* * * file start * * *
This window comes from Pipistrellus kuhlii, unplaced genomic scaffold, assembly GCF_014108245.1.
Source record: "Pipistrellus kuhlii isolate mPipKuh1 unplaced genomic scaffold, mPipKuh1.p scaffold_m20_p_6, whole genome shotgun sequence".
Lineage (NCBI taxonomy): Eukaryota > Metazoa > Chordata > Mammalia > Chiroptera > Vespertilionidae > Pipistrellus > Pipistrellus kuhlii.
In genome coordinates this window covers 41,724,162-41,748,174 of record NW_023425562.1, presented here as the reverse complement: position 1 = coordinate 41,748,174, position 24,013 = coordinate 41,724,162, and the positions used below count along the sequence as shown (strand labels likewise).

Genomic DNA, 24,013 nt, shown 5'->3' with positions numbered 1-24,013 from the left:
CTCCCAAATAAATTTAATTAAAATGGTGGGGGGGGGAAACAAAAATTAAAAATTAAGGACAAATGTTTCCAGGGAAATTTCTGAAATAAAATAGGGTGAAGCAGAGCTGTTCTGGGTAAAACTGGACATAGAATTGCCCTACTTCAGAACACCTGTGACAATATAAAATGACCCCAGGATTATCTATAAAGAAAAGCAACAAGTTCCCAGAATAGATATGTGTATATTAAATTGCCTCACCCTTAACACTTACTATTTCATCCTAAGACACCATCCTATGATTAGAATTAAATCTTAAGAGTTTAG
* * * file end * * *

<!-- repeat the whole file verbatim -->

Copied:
This window comes from Pipistrellus kuhlii, unplaced genomic scaffold, assembly GCF_014108245.1.
Source record: "Pipistrellus kuhlii isolate mPipKuh1 unplaced genomic scaffold, mPipKuh1.p scaffold_m20_p_6, whole genome shotgun sequence".
Lineage (NCBI taxonomy): Eukaryota > Metazoa > Chordata > Mammalia > Chiroptera > Vespertilionidae > Pipistrellus > Pipistrellus kuhlii.
In genome coordinates this window covers 41,724,162-41,748,174 of record NW_023425562.1, presented here as the reverse complement: position 1 = coordinate 41,748,174, position 24,013 = coordinate 41,724,162, and the positions used below count along the sequence as shown (strand labels likewise).

Genomic DNA, 24,013 nt, shown 5'->3' with positions numbered 1-24,013 from the left:
CTCCCAAATAAATTTAATTAAAATGGTGGGGGGGGGAAACAAAAATTAAAAATTAAGGACAAATGTTTCCAGGGAAATTTCTGAAATAAAATAGGGTGAAGCAGAGCTGTTCTGGGTAAAACTGGACATAGAATTGCCCTACTTCAGAACACCTGTGACAATATAAAATGACCCCAGGATTATCTATAAAGAAAAGCAACAAGTTCCCAGAATAGATATGTGTATATTAAATTGCCTCACCCTTAACACTTACTATTTCATCCTAAGACACCATCCTATGATTAGAATTAAATCTTAAGAGTTTAG